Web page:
And while some tenants made a mint out buying their council house at a massive discount (hardly being careful with tax payers money!) and then after a few years selling it at the peak of the boom. But for most it was a poisoned chalice. As theyre house was part of a largely council owned block they still had to pay maintenance fees to the council. And as many of these properties werent in great shape such maintenance bills were often high, particularly when labour came to power and began much needed repair of what council housing stock remained (notably by improving insulation and air tightness standards thus reducing winter heat bills). But some of those who owned their own home in those blocks would then be expected to pay tens of thousands of pounds to cover their share of such refurbishment costs.
Also, some who bought saw very little if any significant increase in their homes value, as prospective buyers found it difficult to get a mortgage (banks are often reluctant to give mortgages for council housing blocks as they worry the owner has no control over what the council will do with the building). This means in some areas of the UK, if youve been foolish enough to buy a council house, the only way youre going to sell it is by letting it go for below the market value. Which can be a bit of pain if you want to move away cos youve got a job at the other end of the country!
In short many of those who took up the right to buy found it to be little more than a millstone around their necks. The only winners from the right to buy scheme ultimately were the casino landlords who cashed in on the UKs housing crisis, as well as the spivs and speculators in the banks who were more than happy to let and unsustainable housing bubble develop…and then cash in from it going pop!
So whats to be done? Well obviously enough increasing the stock of council housing is a good start, however thats difficult with the Tories current housing policy. In Ireland one of the few things we got right during the boom was, based on the 1998 Bacon Report, a policy of requiring that 20% of all new housing developments had to include affordable homes. This led to a significant increase in the supply of affordable homes as well as an overall drop in rents across the country (unfortunately it was a case of too little too late and failed to stop the property bubble over inflating).
I would propose a similar policy for the UK, but one that requires that such affordable homes be made available for rent to local authorities. And in some overcrowded parts of the country Id raise it to 50% of all homes in any new development. This might seem harsh, but for a developer in London pulling in half a million a pop on a property development per flat, he can afford to toss a couple of the less desirable ground floor flats the way of the council and still make a mint. And if landlords or developers do kick up stink, point out to them how many other major cities in the world have rent control policies, which I suspect theyll like even less!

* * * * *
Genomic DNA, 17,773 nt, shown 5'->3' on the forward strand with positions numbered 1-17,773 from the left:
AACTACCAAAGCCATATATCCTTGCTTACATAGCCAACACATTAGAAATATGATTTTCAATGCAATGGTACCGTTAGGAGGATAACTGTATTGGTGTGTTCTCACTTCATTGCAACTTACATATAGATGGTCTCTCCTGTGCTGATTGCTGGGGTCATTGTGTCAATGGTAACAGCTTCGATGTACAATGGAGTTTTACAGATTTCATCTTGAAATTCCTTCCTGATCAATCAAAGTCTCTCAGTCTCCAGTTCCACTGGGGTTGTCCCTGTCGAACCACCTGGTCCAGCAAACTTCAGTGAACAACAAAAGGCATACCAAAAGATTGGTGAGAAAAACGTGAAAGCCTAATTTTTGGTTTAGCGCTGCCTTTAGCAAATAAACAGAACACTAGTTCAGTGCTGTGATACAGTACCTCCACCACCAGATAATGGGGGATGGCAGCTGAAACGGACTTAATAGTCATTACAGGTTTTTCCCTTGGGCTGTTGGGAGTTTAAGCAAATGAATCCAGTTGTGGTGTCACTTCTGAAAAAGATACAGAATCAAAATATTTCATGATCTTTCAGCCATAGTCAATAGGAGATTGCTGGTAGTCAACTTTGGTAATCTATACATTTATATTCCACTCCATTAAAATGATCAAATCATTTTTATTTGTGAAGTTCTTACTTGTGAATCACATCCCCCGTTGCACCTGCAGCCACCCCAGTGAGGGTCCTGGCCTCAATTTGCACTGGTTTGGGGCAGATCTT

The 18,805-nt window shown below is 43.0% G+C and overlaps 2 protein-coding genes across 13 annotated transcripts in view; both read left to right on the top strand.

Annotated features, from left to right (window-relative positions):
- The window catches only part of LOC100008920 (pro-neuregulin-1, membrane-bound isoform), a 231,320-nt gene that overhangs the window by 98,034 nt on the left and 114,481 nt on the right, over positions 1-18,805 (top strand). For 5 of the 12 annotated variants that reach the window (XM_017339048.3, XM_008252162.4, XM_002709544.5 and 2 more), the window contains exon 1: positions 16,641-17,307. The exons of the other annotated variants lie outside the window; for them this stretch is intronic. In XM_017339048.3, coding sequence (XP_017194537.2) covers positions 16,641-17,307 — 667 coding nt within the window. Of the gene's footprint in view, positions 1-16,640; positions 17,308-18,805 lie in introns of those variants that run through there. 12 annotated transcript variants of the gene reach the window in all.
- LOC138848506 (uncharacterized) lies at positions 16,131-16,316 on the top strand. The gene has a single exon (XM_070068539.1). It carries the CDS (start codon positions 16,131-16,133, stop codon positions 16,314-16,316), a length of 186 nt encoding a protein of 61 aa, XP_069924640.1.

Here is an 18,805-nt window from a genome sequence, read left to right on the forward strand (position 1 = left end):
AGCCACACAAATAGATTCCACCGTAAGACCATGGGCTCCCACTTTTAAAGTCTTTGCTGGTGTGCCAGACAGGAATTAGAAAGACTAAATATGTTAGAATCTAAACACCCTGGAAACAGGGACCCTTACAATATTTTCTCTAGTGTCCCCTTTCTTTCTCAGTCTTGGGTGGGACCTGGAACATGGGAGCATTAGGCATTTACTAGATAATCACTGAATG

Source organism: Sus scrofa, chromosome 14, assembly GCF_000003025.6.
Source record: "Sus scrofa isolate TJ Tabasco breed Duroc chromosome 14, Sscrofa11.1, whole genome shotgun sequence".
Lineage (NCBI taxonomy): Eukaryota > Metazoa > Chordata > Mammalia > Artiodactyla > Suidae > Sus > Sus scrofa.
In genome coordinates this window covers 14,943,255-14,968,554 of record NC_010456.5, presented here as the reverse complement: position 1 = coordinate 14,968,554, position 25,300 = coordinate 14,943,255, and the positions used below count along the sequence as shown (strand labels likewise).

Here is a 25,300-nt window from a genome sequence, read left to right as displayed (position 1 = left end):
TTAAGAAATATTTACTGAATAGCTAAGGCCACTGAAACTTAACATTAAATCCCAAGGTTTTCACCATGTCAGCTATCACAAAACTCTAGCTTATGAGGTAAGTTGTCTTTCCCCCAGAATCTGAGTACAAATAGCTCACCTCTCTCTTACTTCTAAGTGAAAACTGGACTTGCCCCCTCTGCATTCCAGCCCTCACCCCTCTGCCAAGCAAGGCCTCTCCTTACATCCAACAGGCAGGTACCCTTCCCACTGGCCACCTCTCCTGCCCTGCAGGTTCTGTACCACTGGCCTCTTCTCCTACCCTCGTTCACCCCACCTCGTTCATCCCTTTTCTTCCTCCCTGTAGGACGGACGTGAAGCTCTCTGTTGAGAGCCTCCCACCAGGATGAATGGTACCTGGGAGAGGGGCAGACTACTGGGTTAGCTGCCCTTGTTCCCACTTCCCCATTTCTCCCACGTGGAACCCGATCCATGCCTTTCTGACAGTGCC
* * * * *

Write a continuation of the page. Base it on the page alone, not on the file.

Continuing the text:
And as Ive mentioned before, in other parts of Europe social housing is taken much more seriously. One Council housing block in Germany is actually a world heritage site!
Of course the chances of the Tories adopting such a policy are somewhere between slim and none. While they talk the talk about affordable homes (problem is they seem to have a warped view of what counts as affordable), but Camerons government seem committed to finishing what Thatcher started. They are for example urging cash strapped councils & housing associations to sell off their existing stock of council homes or even pull them down and let developers put up flats.
Fearful that all those they are making homeless might dare to try and squat in the UKs 450,000 empty properties (mostly privately owned I might add), theyve tightened up the law and made squatting a criminal offence.
And of course theres Osbornes own right to buy scheme which is sort of like Thatchers policy on steroids. Inevitably the fear is it will gut what remains of the UKs social housing network and simply funnel profits and property to already wealthy casino landlords and likely lead to another housing bubble.